ACLU Wins Settlement for Kentucky School's Gay-Straight Alliance
District Will Allow Club to Meet and Will Provide Anti-Harassment Training for Students and Staff
FOR IMMEDIATE RELEASE
ASHLAND, KY - The American Civil Liberties Union today announced the end of a year-long lawsuit it brought on behalf of several students who had sought to form a gay-straight alliance (GSA) club at Boyd County High School. The settlement requires that the district treat all student clubs equally and conduct an anti-harassment training for all district staff as well as all students in high school and middle school.
"The Boyd County Public Schools wasted over a year's time and a lot of taxpayer money to try to stop these students from having their club, when a federal judge had already made it clear that the district was breaking the law by trying to silence students who wanted nothing more than a place to talk about how to stop anti-gay harassment and discrimination at school and in the community," said Tamara Lange, an attorney with the ACLU's Lesbian and Gay Rights Project who represented the GSA. "This should serve as a reminder to schools everywhere that they can't tinker around with federal law in an attempt to pick and choose which clubs they want to allow to exist."
In December 2002, the Boyd County Board of Education took the extraordinary step of suspending all clubs in all schools in the district - kindergarten through 12th grade - in an effort to prevent a group of students from forming a GSA at Boyd County High School. Local ministers had organized school walkouts and a public rally to voice their opposition to the GSA, and school officials claimed that disruption at the school by people objecting to the GSA justified suspending the club.
Last April, a federal judge issued an injunction ordering that the GSA be allowed to meet and noting that schools cannot silence students who hold unpopular views just because other students or community members protest against them.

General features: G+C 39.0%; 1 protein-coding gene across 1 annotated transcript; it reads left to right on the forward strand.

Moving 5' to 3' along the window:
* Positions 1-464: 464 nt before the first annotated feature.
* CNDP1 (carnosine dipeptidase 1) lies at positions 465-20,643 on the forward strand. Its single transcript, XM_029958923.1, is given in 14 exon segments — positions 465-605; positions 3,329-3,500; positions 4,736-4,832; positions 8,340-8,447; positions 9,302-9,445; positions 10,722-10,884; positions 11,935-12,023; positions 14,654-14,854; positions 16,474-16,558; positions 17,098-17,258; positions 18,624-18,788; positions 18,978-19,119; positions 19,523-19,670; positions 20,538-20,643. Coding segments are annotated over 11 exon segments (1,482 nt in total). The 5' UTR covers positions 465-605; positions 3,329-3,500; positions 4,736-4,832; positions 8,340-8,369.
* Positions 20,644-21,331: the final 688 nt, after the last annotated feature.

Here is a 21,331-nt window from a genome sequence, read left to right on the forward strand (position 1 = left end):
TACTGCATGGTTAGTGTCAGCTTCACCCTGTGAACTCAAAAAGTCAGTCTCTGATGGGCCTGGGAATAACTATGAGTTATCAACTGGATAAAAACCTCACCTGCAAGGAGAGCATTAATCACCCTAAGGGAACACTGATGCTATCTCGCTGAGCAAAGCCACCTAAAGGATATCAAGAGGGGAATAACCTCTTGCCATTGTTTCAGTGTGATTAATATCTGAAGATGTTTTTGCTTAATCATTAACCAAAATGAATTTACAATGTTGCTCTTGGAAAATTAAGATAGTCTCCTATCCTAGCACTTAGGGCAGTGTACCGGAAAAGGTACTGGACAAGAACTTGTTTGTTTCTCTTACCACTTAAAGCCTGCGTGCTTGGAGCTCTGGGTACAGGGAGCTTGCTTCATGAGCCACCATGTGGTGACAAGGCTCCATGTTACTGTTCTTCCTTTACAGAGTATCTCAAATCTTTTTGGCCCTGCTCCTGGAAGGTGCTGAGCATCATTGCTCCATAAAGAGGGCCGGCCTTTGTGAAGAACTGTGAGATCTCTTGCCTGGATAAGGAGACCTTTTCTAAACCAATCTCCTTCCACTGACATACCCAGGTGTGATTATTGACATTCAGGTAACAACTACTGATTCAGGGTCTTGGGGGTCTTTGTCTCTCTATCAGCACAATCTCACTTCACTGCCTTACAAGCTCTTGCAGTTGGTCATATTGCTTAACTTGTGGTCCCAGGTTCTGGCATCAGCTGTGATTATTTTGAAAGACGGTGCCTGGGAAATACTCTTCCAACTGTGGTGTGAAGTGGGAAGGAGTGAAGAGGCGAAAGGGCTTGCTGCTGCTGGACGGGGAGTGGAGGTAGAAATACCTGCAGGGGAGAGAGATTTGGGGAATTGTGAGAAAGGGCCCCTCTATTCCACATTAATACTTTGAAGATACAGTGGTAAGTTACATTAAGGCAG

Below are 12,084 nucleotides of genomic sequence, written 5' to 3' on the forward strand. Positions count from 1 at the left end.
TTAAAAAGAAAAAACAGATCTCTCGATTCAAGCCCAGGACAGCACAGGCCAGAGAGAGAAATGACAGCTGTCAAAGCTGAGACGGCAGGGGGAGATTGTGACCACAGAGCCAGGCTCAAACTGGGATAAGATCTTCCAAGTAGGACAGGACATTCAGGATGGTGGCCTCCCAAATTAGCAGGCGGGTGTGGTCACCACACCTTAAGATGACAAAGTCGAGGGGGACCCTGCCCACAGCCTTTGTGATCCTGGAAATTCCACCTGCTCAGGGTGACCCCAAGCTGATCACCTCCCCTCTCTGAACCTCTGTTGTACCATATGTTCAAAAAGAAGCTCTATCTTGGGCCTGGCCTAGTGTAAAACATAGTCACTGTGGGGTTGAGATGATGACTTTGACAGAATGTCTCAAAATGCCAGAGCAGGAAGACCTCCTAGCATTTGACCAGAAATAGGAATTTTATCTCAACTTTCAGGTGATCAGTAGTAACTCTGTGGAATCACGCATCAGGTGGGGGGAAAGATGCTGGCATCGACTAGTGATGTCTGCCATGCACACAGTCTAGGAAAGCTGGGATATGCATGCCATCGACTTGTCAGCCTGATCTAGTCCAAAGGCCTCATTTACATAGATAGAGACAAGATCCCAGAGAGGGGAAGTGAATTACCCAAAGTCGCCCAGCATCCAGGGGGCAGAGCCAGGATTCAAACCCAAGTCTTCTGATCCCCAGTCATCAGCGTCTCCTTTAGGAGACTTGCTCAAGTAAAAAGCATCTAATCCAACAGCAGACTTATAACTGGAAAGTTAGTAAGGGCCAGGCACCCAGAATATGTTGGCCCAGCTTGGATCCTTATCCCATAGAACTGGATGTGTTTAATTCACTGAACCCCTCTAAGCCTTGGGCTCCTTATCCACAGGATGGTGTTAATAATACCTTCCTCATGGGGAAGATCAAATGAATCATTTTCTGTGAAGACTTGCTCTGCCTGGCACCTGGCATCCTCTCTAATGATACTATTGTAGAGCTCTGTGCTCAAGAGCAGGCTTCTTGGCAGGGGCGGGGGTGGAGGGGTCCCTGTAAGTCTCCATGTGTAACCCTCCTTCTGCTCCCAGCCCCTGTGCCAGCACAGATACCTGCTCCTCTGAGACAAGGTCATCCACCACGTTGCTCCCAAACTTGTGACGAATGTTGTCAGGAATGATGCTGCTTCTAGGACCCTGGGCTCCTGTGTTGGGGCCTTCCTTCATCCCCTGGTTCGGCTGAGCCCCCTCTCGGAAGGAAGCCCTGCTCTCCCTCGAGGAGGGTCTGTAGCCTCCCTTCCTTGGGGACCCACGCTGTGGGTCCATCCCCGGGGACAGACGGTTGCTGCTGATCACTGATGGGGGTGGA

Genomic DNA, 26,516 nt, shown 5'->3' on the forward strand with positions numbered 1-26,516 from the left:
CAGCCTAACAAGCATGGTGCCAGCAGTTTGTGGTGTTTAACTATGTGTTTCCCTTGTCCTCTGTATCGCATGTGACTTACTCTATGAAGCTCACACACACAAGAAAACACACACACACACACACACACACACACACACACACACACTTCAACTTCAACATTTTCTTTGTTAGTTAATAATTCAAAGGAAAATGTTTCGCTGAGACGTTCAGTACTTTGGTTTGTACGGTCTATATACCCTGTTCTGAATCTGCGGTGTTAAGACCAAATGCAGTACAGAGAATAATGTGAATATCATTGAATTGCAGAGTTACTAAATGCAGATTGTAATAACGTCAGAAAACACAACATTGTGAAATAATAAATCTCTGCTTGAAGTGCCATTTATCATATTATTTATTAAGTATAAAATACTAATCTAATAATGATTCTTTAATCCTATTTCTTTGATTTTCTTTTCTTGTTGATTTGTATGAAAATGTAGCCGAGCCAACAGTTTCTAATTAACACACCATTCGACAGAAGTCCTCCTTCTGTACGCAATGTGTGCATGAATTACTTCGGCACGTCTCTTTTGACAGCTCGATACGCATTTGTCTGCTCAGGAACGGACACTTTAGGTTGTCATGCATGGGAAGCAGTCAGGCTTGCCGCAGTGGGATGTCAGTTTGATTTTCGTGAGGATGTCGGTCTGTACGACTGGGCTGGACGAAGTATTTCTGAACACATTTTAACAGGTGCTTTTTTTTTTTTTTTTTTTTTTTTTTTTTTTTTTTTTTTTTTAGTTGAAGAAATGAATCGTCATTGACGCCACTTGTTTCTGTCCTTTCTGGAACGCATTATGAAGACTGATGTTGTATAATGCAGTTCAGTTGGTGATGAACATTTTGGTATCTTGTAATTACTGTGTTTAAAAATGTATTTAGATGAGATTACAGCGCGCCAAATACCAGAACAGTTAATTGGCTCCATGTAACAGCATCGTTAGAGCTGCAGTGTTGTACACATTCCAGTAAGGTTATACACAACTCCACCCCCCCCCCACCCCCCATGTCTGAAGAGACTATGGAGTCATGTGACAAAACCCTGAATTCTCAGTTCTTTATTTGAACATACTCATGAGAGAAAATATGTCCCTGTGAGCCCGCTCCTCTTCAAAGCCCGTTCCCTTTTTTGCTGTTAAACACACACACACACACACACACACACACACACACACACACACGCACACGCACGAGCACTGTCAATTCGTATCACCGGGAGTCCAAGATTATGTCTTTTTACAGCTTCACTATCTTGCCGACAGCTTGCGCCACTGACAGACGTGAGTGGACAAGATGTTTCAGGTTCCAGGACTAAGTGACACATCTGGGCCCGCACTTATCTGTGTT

"This club has never been about anything but making a safe space for students who are harassed on a daily basis in our school," said Kaye King, faculty adviser to the GSA. "We're glad the school finally understands that and is taking steps to address the harassment in our district on a wider scale."
In hearings leading up to the injunction, testimony from members of the GSA had painted a grim picture of a school where harassment is rampant. For example, students in an English class once stated that they needed to "take all the fucking faggots out in the back woods and kill them."
"Schools have to understand that allowing students to form gay-straight alliances like the one at Boyd County High School is not only what they're required to do by law, but is also something they should be encouraging," said Beth Wilson, Executive Director of the ACLU of Kentucky. "Gay-straight alliances work to foster tolerance and make students who have traditionally been marginalized feel safe and valued. Schools not only shouldn't discriminate against GSAs - they should be encouraging them to form."
Under the terms of the settlement agreement, the district agreed to:
- Treat the gay-straight alliance no differently from other clubs
- Conduct an annual training session on all types of harassment (including a special component on anti-gay harassment)
- Revise all student activities policies to treat members of all clubs equally.
The plaintiffs did not ask for monetary damages.
The students had first petitioned the school to form the gay-straight alliance in March 2002. The school's Site Based Decision Making Council approved the GSA in October 2002 after the ACLU sent a letter explaining the students' rights under the federal Equal Access Act but the Board of Education, bowing to opposition from local ministers, reversed the council's decision that December and suspended all clubs. The ACLU filed a lawsuit against the district last January.
The lawsuit was heard in Ashland by the United States District Court of the Eastern District of Kentucky. The ACLU is represented by Tamara Lange and James Esseks, ACLU of Kentucky general counsel David Friedman, and ACLU cooperating attorney Ed Dove.